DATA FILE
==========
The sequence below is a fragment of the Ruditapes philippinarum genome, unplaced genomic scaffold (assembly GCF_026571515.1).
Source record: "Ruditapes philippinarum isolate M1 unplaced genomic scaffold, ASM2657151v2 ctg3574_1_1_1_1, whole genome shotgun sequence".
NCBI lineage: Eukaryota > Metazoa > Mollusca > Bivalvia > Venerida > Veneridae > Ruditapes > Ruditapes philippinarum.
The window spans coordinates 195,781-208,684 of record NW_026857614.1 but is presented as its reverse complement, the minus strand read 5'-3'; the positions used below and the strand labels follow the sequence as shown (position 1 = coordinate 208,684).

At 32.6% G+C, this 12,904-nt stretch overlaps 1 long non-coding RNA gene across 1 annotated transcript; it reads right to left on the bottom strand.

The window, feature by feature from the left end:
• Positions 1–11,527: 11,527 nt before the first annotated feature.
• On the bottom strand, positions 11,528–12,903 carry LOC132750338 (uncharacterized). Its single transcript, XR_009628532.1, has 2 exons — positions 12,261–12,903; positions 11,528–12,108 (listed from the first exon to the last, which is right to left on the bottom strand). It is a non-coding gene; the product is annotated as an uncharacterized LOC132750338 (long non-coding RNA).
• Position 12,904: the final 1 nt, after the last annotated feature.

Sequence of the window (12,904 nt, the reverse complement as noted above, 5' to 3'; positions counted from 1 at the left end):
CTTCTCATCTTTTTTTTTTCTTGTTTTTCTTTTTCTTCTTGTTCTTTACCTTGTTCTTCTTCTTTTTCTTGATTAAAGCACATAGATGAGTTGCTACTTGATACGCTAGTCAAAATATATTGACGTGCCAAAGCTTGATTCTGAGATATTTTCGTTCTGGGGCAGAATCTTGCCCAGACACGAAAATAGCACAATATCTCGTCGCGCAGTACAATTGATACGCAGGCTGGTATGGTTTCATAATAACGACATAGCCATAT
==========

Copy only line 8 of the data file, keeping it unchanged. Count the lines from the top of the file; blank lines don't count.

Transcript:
• On the bottom strand, positions 11,528–12,903 carry LOC132750338 (uncharacterized). Its single transcript, XR_009628532.1, has 2 exons — positions 12,261–12,903; positions 11,528–12,108 (listed from the first exon to the last, which is right to left on the bottom strand). It is a non-coding gene; the product is annotated as an uncharacterized LOC132750338 (long non-coding RNA).